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Spotlight on Korfball

Korfball 

Korfball is a sport that is very similar to basketball and netball. The goal is to aim and score the ball into a basket with no net, which is mounted on a pole at 3.5 meters high on the opposing team's side. Korfball was introduced in 1902 by Nico Broekhuysen, a Dutch school teacher after he came back from a small town in Sweden, where he learned the beginnings of korfball, except it was called “ringboll”. After his stay in Sweden, Broekhuysen went back to Amsterdam, where he made some changes to the rules, he replaced the ring with a basket and showed it to the kids in his class so they could play it also.   

This is a unique sport; it is played by two teams consisting of eight players each (four female and four male players). From the beginning, this was a very controversial quality, and even though the teams and sport were criticized and misunderstood, and despite its reputation, korfball was featured as a demonstration sport in the 1920 and 1928 Summer Olympics. It is now played in more than seventy countries, including the Netherlands, Taiwan, Belgium, Australia, South Africa, China, India, Hong Kong, England, and others. Since 1985, korfball has been played in the World Games, and the IKF World Korfball Championships have been held since 1978. The leading teams are the Netherlands, Belgium, and Chinese Taipei.   

Korfball is played in a court that is 20 meters by 40 meters, and it is divided in half; each half is called a zone, and each zone has a 3.5-meter pole with a basket at the top. These are positioned at two-thirds between the center line and the back of the zone. A korfball match is four periods, each of them 7 to 10 minutes long (depending on the competition). The players are positioned in two zones: four players in one (defense), and the other four in another (attackers). The players cannot leave their designated zones and can only defend from an opposing player of the same gender. As soon as one of the teams score two points, they change zones/positions, so the defenders become attackers and the attackers become defenders. Korfball is a sport that is even more focused on team strategy and support since the player who has the ball cannot dribble or walk with it and relies on the other team members to keep the ball moving and to score. When a player of one team is being defended at the basket, or facing his/her opponent at arm's length, said player cannot attempt to score, so the game must be quick, smart, and team-focused. At half time, the teams change sides of the court. Physical strength domination is not permitted in korfball, nor is kicking the ball, tackling, blocking, or holding.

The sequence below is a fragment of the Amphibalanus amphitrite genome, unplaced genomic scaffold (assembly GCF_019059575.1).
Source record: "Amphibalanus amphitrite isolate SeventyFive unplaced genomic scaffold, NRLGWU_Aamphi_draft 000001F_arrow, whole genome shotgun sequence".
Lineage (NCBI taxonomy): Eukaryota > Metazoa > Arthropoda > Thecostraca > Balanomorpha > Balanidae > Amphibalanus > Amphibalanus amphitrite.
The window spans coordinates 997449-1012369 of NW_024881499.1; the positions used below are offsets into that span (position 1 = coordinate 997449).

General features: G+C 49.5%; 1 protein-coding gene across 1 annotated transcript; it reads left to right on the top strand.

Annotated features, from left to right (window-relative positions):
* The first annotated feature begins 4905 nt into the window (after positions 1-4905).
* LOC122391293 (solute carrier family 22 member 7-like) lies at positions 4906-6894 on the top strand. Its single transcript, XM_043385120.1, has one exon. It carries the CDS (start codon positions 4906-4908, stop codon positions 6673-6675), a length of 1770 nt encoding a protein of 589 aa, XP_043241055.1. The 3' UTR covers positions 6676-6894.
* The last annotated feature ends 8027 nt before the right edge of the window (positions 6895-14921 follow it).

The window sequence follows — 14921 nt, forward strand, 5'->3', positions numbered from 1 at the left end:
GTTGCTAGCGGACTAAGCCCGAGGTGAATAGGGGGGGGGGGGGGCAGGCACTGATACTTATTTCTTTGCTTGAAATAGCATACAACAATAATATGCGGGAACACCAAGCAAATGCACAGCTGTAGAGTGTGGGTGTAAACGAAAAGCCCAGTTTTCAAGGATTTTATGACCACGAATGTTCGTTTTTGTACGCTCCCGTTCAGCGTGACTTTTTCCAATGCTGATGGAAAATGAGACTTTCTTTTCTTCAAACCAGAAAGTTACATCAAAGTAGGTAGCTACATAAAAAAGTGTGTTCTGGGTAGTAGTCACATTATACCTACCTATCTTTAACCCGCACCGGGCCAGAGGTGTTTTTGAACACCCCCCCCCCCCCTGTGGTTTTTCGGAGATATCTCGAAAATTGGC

In June 1933, the International Korfball Federation was founded in Antwerp, Belgium, and it was then that it was officially recognized by the International Olympic Committee (IOC). Currently, korfball is also affiliated to the Association of the IOC Recognized International Sports Federations (ARISF), the International World Games Association (IWGA) and the Global Association of International Sports Federations (GAISF). The International Korfball Federation keeps aiming to spread korfball around the world, supporting financially and strategically to create more affiliations, and to provide coaching, enhancement, and training, focusing specifically on youth development.  

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